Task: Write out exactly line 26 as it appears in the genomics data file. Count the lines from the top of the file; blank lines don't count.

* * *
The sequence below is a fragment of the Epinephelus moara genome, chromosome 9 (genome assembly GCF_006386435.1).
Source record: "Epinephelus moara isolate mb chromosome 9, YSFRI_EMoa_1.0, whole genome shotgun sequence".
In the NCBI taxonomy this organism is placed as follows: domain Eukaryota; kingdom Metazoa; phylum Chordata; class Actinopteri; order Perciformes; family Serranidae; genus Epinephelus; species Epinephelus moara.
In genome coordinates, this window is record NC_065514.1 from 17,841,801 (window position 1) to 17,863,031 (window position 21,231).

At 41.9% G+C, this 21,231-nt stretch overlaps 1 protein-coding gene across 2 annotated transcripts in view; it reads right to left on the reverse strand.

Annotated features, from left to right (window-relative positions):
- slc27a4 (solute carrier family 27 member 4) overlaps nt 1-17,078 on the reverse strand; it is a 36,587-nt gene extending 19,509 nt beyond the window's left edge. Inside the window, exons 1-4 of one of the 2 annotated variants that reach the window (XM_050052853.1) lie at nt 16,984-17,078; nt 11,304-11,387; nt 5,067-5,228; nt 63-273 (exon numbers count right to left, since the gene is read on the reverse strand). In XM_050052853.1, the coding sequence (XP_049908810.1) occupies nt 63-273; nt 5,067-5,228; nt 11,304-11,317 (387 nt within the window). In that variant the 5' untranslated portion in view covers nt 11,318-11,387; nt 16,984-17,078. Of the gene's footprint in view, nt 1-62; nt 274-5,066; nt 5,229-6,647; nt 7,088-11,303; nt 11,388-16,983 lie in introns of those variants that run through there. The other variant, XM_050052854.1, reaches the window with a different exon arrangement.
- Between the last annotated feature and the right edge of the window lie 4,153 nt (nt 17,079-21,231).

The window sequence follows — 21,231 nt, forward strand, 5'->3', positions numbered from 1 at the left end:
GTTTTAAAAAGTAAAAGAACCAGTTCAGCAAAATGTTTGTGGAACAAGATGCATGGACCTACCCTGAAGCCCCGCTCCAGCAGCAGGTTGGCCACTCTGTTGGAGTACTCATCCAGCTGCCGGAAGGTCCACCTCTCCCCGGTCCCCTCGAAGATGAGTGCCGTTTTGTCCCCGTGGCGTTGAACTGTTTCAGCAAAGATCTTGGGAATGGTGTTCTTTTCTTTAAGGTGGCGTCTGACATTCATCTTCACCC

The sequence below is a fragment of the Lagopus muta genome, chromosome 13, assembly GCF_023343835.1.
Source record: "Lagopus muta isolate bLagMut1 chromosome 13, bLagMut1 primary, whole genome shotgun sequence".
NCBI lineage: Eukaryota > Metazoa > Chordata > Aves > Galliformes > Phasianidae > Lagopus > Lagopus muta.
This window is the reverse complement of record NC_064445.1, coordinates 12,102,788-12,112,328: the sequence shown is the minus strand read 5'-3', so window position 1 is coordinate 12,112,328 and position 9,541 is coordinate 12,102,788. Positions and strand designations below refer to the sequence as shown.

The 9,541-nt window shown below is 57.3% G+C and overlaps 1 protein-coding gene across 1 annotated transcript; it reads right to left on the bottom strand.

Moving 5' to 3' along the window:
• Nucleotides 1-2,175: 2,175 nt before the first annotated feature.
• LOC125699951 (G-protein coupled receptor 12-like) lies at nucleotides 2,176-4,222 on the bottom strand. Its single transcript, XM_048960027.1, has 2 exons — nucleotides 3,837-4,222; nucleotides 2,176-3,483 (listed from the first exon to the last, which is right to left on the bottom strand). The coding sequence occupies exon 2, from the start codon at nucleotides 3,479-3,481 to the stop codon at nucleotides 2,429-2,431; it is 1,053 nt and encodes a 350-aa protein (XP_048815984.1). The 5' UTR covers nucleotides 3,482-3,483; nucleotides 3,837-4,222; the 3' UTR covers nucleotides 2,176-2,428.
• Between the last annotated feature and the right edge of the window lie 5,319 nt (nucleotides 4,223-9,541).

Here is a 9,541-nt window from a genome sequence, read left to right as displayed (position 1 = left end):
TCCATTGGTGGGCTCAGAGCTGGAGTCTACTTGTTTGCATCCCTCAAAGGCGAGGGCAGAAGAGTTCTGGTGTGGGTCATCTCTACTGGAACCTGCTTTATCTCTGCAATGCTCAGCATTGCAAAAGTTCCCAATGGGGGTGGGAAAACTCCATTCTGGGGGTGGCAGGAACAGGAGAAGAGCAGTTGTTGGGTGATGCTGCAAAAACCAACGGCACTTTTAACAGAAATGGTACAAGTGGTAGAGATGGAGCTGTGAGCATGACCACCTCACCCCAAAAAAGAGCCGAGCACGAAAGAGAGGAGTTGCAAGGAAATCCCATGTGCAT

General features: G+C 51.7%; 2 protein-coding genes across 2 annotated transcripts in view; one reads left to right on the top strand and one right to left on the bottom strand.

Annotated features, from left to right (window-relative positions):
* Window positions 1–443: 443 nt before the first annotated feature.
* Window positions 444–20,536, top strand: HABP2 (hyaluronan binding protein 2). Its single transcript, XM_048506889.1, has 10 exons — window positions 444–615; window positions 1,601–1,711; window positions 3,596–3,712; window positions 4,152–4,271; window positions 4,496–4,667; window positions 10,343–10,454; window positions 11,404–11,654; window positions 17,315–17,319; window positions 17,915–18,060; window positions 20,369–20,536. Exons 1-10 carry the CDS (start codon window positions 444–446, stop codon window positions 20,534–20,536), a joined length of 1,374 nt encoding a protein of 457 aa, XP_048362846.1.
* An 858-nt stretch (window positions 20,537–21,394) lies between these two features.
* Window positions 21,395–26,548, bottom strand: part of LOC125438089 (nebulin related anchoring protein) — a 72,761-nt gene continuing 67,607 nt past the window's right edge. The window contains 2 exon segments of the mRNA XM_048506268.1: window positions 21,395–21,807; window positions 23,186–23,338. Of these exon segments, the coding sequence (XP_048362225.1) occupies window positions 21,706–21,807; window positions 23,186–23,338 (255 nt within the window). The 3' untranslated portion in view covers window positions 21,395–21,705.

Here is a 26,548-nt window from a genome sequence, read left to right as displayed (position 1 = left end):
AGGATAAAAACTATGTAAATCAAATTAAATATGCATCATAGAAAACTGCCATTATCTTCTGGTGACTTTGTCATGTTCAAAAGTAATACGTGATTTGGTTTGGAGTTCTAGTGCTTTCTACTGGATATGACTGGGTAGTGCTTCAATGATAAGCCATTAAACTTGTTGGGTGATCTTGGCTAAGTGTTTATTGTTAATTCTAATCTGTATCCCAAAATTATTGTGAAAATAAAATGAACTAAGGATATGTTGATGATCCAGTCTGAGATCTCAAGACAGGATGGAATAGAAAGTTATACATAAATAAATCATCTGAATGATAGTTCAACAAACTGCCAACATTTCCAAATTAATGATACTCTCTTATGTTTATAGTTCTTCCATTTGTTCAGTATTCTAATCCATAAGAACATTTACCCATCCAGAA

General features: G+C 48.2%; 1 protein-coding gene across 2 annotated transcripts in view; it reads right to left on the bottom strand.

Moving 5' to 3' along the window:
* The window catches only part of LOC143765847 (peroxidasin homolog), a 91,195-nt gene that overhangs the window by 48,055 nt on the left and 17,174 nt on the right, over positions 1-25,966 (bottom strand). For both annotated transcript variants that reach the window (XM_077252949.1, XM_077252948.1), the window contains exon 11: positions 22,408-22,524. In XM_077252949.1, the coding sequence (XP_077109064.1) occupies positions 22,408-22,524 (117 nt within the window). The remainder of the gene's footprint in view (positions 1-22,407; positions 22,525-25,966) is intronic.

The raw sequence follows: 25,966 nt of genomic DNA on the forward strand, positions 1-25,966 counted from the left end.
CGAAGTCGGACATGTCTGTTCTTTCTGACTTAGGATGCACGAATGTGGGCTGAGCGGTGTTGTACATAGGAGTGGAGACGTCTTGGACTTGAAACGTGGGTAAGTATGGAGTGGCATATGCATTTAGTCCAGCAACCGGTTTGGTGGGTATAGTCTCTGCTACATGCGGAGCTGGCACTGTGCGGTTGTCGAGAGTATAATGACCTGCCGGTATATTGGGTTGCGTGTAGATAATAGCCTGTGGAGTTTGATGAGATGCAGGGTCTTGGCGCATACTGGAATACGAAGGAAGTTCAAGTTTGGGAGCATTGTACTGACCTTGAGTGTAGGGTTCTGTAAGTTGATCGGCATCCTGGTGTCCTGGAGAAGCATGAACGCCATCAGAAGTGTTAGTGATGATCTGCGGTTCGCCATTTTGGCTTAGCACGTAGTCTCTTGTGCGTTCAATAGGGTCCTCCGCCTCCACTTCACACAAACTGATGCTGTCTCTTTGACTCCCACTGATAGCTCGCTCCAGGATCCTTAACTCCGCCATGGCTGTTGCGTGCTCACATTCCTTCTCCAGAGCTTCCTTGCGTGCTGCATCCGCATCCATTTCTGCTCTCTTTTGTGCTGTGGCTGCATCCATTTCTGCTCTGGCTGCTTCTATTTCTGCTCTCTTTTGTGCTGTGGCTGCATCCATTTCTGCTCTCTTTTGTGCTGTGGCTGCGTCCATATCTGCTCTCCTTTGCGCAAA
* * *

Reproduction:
* An 858-nt stretch (window positions 20,537–21,394) lies between these two features.